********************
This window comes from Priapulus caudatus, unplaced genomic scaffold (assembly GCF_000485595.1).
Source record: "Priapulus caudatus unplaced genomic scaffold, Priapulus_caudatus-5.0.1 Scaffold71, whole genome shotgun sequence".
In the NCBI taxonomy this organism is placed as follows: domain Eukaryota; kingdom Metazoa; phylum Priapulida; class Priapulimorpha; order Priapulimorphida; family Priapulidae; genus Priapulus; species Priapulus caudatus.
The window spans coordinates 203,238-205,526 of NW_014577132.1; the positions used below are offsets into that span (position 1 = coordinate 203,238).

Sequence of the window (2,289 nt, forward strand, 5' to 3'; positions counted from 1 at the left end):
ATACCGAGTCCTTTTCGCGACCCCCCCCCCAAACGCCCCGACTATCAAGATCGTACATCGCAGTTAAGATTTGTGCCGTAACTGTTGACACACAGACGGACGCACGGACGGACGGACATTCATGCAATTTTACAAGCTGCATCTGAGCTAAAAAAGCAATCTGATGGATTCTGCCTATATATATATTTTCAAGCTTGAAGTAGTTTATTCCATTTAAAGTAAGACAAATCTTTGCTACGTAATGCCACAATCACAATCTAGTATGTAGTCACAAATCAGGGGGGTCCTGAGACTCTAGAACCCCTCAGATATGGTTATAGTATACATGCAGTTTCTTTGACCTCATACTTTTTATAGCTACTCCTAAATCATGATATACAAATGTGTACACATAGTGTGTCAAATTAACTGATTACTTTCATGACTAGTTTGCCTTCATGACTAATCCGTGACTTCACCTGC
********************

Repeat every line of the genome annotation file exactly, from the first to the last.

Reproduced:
This window comes from Priapulus caudatus, unplaced genomic scaffold (assembly GCF_000485595.1).
Source record: "Priapulus caudatus unplaced genomic scaffold, Priapulus_caudatus-5.0.1 Scaffold71, whole genome shotgun sequence".
In the NCBI taxonomy this organism is placed as follows: domain Eukaryota; kingdom Metazoa; phylum Priapulida; class Priapulimorpha; order Priapulimorphida; family Priapulidae; genus Priapulus; species Priapulus caudatus.
The window spans coordinates 203,238-205,526 of NW_014577132.1; the positions used below are offsets into that span (position 1 = coordinate 203,238).

Sequence of the window (2,289 nt, forward strand, 5' to 3'; positions counted from 1 at the left end):
ATACCGAGTCCTTTTCGCGACCCCCCCCCCAAACGCCCCGACTATCAAGATCGTACATCGCAGTTAAGATTTGTGCCGTAACTGTTGACACACAGACGGACGCACGGACGGACGGACATTCATGCAATTTTACAAGCTGCATCTGAGCTAAAAAAGCAATCTGATGGATTCTGCCTATATATATATTTTCAAGCTTGAAGTAGTTTATTCCATTTAAAGTAAGACAAATCTTTGCTACGTAATGCCACAATCACAATCTAGTATGTAGTCACAAATCAGGGGGGTCCTGAGACTCTAGAACCCCTCAGATATGGTTATAGTATACATGCAGTTTCTTTGACCTCATACTTTTTATAGCTACTCCTAAATCATGATATACAAATGTGTACACATAGTGTGTCAAATTAACTGATTACTTTCATGACTAGTTTGCCTTCATGACTAATCCGTGACTTCACCTGC